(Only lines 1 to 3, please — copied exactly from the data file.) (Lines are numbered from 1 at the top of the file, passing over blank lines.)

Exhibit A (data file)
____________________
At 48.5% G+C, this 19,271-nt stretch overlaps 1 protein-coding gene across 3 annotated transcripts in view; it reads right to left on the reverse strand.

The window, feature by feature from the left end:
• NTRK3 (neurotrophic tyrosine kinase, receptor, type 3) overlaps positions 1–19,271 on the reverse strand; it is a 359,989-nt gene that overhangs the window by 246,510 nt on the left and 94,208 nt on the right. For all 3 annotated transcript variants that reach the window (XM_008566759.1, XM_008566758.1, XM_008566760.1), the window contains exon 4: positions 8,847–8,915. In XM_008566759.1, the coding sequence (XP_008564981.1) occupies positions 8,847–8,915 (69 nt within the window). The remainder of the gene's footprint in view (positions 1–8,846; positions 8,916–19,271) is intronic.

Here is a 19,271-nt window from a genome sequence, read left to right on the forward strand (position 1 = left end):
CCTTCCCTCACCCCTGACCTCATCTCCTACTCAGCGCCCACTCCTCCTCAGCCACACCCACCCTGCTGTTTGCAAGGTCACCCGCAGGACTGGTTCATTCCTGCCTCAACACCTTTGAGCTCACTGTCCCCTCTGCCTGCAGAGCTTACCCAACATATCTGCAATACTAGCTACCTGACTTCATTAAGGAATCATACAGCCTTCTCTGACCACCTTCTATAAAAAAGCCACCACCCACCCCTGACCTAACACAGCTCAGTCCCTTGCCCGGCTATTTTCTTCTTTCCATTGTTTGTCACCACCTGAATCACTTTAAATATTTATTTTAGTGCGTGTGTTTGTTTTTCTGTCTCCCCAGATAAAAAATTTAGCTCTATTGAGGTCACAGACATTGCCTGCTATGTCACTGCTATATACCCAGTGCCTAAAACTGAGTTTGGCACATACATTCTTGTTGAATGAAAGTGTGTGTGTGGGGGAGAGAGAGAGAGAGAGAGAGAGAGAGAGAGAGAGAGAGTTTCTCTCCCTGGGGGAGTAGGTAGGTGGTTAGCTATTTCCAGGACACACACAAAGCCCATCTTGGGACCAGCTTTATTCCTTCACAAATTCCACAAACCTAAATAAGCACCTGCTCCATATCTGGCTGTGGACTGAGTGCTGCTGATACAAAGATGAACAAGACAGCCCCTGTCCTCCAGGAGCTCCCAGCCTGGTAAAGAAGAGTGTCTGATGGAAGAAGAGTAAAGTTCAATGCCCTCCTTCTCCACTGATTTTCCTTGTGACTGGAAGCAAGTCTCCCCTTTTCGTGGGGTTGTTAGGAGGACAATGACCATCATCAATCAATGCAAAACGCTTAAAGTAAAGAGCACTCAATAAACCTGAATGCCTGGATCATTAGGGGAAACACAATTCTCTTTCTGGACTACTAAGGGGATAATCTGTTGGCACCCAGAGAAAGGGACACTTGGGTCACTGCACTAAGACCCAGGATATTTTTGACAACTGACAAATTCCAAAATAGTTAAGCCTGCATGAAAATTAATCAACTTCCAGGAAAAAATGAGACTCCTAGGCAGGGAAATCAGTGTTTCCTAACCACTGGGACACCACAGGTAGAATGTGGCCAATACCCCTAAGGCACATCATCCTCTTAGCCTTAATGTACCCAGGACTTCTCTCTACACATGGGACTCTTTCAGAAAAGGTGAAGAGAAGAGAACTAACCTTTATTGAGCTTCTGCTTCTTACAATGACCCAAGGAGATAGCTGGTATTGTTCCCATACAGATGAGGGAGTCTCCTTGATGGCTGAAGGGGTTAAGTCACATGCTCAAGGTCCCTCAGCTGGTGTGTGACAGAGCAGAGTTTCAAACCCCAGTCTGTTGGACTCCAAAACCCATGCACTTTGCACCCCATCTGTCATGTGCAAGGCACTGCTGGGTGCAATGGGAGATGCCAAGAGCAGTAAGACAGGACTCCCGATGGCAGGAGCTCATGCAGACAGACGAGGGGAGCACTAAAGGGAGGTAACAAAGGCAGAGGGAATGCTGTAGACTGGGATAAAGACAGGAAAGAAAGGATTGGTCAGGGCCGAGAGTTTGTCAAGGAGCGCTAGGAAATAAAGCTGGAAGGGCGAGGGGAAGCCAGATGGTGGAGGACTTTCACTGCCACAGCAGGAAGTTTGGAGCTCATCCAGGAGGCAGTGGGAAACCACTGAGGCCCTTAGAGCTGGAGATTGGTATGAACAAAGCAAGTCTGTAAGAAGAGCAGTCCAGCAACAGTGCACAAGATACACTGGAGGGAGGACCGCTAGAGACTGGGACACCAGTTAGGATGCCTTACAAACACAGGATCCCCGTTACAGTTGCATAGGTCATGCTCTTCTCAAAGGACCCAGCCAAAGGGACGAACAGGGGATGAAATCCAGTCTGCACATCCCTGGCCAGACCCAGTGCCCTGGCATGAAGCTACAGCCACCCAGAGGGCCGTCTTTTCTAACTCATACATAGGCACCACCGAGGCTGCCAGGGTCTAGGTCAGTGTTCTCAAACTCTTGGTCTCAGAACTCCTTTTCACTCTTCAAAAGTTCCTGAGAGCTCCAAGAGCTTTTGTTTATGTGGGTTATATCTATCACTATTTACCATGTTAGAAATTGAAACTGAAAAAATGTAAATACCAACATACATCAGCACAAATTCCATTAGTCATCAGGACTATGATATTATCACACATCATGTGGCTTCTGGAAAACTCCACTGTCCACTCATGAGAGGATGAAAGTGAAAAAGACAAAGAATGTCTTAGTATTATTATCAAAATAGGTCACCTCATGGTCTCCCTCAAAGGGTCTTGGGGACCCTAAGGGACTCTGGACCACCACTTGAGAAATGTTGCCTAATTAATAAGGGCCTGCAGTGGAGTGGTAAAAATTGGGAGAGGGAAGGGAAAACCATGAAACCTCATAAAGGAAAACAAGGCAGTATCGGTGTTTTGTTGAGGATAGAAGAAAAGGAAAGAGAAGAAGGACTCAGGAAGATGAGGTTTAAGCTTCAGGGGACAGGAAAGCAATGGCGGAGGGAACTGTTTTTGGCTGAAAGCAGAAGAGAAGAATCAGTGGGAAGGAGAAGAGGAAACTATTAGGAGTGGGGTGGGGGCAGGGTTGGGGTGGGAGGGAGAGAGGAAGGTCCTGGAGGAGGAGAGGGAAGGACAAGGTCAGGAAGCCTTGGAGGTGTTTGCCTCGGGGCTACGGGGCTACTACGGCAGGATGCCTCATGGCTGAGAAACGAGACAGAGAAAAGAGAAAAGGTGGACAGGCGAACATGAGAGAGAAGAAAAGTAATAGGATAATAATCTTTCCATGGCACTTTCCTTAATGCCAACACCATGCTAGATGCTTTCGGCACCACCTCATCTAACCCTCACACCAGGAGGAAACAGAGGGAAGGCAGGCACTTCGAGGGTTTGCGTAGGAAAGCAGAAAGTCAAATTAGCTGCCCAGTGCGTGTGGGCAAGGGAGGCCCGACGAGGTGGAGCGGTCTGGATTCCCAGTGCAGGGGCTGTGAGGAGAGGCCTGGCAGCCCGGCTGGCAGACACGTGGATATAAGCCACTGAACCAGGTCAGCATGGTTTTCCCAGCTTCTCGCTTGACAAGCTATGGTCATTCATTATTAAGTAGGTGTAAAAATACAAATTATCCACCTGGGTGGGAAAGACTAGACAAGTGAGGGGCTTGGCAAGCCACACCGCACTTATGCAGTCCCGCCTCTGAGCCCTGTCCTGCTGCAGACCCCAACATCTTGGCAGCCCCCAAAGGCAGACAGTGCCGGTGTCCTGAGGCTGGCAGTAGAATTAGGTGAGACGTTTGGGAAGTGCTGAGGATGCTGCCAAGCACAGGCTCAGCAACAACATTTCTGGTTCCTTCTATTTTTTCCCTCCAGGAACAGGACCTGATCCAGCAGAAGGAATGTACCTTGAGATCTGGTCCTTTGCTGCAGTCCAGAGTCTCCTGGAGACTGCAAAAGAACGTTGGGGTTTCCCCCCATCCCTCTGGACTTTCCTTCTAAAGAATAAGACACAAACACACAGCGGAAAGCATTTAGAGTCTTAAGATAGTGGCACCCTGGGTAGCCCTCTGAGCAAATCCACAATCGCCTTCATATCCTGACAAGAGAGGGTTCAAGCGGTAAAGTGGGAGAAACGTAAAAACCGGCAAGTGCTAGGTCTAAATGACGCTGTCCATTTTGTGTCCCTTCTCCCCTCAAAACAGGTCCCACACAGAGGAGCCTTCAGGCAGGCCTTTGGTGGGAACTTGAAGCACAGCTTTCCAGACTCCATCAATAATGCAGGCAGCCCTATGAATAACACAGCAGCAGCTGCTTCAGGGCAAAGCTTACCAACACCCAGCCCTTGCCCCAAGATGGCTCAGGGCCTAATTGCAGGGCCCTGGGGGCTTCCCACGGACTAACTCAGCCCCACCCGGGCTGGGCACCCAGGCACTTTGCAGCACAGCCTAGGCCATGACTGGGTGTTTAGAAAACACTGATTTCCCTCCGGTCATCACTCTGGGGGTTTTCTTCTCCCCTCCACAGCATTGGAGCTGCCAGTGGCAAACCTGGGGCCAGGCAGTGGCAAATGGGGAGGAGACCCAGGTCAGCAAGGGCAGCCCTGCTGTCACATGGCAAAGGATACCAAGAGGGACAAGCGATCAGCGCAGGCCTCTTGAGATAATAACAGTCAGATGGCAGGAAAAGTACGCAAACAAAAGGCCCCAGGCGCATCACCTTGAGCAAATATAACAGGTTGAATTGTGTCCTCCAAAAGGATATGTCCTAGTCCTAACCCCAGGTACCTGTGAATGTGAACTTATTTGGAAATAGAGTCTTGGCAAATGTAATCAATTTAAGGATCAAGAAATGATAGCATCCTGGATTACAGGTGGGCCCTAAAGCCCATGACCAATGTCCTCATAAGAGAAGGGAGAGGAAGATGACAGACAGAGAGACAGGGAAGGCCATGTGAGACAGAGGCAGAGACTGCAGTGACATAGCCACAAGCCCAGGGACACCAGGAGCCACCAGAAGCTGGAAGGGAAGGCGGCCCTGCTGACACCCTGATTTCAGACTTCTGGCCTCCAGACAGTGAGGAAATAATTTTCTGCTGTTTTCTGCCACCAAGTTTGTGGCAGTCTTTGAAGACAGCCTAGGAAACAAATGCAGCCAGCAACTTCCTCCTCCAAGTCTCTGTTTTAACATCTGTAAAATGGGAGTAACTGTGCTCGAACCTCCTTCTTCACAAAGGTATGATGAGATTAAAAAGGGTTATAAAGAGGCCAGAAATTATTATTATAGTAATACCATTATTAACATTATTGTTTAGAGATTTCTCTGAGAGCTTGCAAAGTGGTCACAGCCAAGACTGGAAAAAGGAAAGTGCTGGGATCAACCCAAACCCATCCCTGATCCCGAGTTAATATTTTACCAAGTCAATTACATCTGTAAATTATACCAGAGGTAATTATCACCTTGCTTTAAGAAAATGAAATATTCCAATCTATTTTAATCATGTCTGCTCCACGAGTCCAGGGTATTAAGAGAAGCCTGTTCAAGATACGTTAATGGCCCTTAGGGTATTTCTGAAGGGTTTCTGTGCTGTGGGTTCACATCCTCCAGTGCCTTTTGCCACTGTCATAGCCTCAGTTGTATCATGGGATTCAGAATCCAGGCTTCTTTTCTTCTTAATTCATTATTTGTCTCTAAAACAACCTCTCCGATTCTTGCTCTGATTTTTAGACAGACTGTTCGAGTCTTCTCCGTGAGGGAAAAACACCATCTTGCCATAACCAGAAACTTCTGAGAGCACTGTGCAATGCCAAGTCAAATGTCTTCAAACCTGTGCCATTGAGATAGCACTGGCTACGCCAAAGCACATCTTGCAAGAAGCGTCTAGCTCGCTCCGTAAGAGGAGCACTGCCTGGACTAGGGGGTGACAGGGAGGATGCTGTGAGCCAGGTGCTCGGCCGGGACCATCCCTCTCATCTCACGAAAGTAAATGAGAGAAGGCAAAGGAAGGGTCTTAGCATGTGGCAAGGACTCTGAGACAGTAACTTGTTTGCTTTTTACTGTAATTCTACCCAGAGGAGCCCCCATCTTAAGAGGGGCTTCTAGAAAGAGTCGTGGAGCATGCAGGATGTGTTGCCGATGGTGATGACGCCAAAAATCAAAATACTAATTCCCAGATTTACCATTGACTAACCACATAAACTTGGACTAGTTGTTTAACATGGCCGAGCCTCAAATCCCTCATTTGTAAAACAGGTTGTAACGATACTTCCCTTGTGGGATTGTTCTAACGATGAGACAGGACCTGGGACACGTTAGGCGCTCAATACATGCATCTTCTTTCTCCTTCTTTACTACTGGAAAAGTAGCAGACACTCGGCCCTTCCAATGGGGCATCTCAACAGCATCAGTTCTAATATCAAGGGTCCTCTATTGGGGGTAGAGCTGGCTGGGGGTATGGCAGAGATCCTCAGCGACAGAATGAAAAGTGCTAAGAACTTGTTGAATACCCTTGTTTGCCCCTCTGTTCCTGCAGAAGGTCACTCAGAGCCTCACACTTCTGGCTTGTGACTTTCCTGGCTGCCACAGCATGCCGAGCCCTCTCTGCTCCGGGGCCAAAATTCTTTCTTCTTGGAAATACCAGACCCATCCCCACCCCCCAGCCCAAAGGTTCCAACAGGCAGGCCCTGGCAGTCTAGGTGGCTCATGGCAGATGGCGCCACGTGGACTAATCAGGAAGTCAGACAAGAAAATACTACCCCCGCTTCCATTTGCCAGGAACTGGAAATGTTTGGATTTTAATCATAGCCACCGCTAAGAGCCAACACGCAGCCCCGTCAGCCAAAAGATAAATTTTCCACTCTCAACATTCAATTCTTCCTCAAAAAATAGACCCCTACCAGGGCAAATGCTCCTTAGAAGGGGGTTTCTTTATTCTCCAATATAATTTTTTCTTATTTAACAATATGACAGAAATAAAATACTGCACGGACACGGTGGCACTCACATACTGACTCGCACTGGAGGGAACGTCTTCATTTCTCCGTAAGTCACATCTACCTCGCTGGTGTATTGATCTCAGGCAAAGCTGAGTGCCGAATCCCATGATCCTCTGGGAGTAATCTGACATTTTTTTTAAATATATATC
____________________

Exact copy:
At 48.5% G+C, this 19,271-nt stretch overlaps 1 protein-coding gene across 3 annotated transcripts in view; it reads right to left on the reverse strand.

The window, feature by feature from the left end:
• NTRK3 (neurotrophic tyrosine kinase, receptor, type 3) overlaps positions 1–19,271 on the reverse strand; it is a 359,989-nt gene that overhangs the window by 246,510 nt on the left and 94,208 nt on the right. For all 3 annotated transcript variants that reach the window (XM_008566759.1, XM_008566758.1, XM_008566760.1), the window contains exon 4: positions 8,847–8,915. In XM_008566759.1, the coding sequence (XP_008564981.1) occupies positions 8,847–8,915 (69 nt within the window). The remainder of the gene's footprint in view (positions 1–8,846; positions 8,916–19,271) is intronic.